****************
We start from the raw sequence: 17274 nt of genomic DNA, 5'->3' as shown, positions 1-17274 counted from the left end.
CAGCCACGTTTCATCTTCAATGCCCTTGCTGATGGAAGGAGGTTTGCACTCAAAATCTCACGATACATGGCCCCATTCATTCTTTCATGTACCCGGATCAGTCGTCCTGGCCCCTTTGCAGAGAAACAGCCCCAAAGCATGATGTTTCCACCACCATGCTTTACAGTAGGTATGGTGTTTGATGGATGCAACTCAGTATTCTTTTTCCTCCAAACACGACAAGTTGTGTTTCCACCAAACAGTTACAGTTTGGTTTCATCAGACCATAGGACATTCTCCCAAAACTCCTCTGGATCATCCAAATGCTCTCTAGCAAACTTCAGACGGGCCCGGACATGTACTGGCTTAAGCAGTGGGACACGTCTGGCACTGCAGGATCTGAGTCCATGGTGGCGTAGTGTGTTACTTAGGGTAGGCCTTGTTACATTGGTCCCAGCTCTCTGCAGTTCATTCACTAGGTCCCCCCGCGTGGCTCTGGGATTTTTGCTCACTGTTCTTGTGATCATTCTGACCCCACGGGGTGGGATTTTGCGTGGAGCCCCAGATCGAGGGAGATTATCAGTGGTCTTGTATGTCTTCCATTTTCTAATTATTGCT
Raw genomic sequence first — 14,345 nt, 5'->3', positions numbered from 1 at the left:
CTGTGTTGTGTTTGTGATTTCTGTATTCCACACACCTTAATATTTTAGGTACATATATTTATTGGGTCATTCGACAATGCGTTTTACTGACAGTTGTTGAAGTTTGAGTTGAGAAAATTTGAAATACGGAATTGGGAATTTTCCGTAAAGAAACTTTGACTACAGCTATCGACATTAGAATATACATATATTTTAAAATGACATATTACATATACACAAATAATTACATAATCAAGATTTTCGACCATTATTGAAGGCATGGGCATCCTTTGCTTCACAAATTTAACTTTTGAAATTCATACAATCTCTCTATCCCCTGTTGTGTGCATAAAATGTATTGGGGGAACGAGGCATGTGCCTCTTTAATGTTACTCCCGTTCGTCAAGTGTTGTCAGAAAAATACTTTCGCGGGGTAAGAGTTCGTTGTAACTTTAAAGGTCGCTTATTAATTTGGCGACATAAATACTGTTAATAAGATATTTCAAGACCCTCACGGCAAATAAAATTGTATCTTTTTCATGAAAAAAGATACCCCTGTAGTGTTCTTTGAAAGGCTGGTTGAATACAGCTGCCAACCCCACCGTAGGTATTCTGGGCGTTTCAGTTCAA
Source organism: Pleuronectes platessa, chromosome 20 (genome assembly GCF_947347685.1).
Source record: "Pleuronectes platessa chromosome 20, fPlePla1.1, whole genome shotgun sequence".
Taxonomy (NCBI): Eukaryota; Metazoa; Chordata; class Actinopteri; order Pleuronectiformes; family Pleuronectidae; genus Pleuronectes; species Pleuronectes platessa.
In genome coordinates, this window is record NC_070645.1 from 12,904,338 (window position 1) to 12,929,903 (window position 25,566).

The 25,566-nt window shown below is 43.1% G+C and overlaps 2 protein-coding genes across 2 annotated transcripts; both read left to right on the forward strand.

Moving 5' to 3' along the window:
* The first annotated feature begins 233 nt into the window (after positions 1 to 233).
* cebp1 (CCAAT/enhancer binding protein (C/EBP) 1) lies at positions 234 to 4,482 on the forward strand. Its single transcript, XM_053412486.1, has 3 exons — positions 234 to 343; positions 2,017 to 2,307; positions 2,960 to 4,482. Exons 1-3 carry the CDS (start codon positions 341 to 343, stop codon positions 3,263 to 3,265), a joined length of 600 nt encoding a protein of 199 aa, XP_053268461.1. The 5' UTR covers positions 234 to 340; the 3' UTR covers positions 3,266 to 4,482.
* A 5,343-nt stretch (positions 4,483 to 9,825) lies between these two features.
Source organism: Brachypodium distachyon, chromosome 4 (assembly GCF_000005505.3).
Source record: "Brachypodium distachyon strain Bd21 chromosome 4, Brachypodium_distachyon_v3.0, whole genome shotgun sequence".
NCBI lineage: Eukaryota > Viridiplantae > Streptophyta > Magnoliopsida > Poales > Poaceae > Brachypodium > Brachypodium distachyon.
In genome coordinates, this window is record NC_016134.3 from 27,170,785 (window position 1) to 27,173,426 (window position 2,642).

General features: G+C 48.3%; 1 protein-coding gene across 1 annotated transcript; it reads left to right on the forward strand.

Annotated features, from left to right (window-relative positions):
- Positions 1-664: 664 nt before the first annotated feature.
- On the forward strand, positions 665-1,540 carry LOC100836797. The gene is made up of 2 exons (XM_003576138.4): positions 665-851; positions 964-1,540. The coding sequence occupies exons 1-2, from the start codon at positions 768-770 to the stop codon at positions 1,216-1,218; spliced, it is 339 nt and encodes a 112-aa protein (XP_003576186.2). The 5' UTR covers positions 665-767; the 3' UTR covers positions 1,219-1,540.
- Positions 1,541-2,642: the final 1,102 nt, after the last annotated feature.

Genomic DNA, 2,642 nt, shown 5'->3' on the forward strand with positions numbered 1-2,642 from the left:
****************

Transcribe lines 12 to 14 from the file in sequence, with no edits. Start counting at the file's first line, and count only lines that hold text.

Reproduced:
* cebp1 (CCAAT/enhancer binding protein (C/EBP) 1) lies at positions 234 to 4,482 on the forward strand. Its single transcript, XM_053412486.1, has 3 exons — positions 234 to 343; positions 2,017 to 2,307; positions 2,960 to 4,482. Exons 1-3 carry the CDS (start codon positions 341 to 343, stop codon positions 3,263 to 3,265), a joined length of 600 nt encoding a protein of 199 aa, XP_053268461.1. The 5' UTR covers positions 234 to 340; the 3' UTR covers positions 3,266 to 4,482.
* A 5,343-nt stretch (positions 4,483 to 9,825) lies between these two features.
Source organism: Brachypodium distachyon, chromosome 4 (assembly GCF_000005505.3).